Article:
Barnet is blessed. Yes – you heard that right – blessed with citizens ready to read council documents – all written at dismaying length, couched in soul-sapping jargon, and set out in intimidating formats. Small wonder the councillors themselves rarely read them. (Is there some prepense element here? Far be it from me.)
But our Barnet bloggers, tireless archaeologists (watch out for the extended metaphor here) excavate them, and carefully brush off shards of colourless clay to reveal much about the culture that buried them there.
This once, an innocuous relic brought out of the depths was passed onto me. Labelled “Barnet Council responses to all customer feedback received via the GovMetric surveys on the website January 2014” this is an Excel spreadsheet covering 130 rows (each represents a query to the website) and features columns including the original query, the response, and a customer rating for the response (ranging from ‘poor’ to ‘good’ – I did see a few of those. Impressed!)
The one to which my attention was drawn was row 17 and dealt with my favourite subject (no fool that blogger): rubbish! You may know that talking rubbish is a speciality of mine.
“No information on how to recycle shredded paper. So I have put it in a plastic bag in my blue bin. A note on this site would be helpful”, noted the conscientious resident. Hats off to her(?) for making the effort.
This blog has been trying, in its own small way, to shift our paradigm of rubbish – from discarded detritus, tainted, and triggering the disgust mechanism found in all of us humans, to a recognition that rubbish is no less than a resource in the wrong place worthy of the same attention we pay to objects we want. Really! Why? Not because it’s worth money (though in the right hands it is), but in the same way that we care for our friendships though there is no pecuniary advantage to them – because it has inherent value.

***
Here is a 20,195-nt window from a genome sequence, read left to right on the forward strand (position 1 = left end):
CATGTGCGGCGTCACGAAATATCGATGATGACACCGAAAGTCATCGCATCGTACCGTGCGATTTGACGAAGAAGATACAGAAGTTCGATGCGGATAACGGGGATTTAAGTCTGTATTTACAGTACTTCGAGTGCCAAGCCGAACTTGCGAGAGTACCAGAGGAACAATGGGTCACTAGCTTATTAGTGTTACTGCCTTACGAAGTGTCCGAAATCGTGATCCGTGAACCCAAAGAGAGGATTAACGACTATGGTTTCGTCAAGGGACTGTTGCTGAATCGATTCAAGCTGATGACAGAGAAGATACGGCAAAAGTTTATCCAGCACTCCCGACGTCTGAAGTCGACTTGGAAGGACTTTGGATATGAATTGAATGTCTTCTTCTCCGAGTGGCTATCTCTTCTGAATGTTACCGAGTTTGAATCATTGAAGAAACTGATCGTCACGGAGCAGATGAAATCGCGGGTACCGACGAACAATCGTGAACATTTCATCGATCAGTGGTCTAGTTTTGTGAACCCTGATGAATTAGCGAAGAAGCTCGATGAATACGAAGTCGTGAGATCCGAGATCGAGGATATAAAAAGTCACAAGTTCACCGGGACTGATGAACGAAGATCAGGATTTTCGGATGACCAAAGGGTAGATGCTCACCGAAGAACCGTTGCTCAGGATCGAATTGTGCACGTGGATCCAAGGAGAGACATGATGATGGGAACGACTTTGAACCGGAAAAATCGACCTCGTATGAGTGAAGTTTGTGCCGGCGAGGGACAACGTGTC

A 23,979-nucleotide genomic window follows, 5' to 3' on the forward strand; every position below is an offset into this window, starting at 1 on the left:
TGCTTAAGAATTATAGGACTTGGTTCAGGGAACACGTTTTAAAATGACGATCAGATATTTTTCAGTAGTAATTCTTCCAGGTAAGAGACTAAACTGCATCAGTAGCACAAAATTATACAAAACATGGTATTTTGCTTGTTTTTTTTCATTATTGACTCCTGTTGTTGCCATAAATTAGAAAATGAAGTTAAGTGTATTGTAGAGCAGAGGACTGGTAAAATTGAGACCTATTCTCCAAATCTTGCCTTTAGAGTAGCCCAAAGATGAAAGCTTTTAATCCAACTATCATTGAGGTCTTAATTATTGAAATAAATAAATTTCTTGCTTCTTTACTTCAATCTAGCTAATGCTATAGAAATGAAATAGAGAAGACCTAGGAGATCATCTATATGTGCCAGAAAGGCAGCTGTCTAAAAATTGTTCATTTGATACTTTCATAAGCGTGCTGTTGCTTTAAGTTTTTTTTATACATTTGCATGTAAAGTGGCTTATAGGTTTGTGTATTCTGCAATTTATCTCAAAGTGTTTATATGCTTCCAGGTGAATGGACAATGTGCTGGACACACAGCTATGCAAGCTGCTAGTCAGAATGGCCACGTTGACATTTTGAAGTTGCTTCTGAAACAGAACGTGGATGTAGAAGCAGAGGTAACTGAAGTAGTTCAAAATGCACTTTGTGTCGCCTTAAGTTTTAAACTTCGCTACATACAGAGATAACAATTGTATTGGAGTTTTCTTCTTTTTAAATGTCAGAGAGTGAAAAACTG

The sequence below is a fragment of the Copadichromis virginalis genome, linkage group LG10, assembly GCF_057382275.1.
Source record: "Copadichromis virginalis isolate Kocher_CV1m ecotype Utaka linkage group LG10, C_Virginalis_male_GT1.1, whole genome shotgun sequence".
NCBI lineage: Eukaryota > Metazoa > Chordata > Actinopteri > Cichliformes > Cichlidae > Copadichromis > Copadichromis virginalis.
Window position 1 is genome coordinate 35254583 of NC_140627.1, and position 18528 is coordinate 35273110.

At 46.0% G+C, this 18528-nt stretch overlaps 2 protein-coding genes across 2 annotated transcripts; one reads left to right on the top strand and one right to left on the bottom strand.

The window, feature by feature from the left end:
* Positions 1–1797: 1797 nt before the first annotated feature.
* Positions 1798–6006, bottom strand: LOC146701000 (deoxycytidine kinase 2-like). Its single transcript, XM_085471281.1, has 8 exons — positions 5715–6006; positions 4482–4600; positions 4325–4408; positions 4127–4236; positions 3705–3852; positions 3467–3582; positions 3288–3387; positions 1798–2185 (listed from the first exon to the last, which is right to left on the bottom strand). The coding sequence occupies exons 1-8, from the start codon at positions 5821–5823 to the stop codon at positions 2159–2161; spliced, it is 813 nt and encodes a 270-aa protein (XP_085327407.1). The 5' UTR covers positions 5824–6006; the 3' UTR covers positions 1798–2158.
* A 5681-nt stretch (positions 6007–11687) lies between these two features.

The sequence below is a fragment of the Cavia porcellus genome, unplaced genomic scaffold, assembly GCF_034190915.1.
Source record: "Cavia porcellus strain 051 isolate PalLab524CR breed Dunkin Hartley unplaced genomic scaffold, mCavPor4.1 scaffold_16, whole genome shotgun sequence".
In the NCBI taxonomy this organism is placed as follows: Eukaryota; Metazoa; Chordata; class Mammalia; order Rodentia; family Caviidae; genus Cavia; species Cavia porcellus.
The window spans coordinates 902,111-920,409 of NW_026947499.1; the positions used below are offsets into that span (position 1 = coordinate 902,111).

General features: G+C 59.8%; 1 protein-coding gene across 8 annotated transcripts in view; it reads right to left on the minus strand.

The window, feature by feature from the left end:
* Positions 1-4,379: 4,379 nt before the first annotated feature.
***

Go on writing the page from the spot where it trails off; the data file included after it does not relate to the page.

So, here is a resident saying Yes, my shredded paper may be worthless to me, a burden I need to get rid of, but I recognise that for it to realise its value, it needs to be disposed of in the right way. What is that way please?*
The answer she receives is wrong on every level!
Firstly she should be reminded in capital letter DON’T PUT PLASTIC BAGS IN THE RECYCLING.
The reason plastic “film” (bags, wrapping etc) shouldn’t go into the recycling is the same reason that shredded paper shouldn’t go in: it can’t be processed by the separation mechanisms (about which you can read more here) and instead gets blown about, gumming up the machinery, and creating a fire hazard.
Sadly the response read: “The service is working to provide a comprehensive A-Z list of what can be recycled which will include information on what to do with shredded paper. Shredded paper can be placed loose in your blue bin.”
What does this tell us? Firstly that the “service” is still not sorted out – working out a comprehensive list should have been done long since (it was brought in in October and planned long before that) and a draft should surely have already gone up and included shredded paper. Because, as Fareham council recognises here: “Shredded paper has been a feature of office waste for many years and is now more common in households as people become concerned about identity theft.”
Clearly the question never went to the staff who run the recycling plant, who kindly showed us Green Party members around the plant, and who told us about shredded paper. Instead who was consulted? Anyone? This answer is wrong, wrong, wrong – which is what you get when you do a half-arsed job aimed at finishing quickly, ticking boxes, and meeting KPIs. (Where’s the KPI that measures how accurate these answers are? It would cost more to police the KPI than to do the job of providing answers. Where’s the commercial logic in that?)
The resident supposedly graded the answer ‘good’. How was she to know? (Less ‘Impressed!’)
*Fareham Council tells you what you should do with all that shredded paper lower down the webpage (please allow for the fact that it is Fareham, not Barnet – so local differences will apply).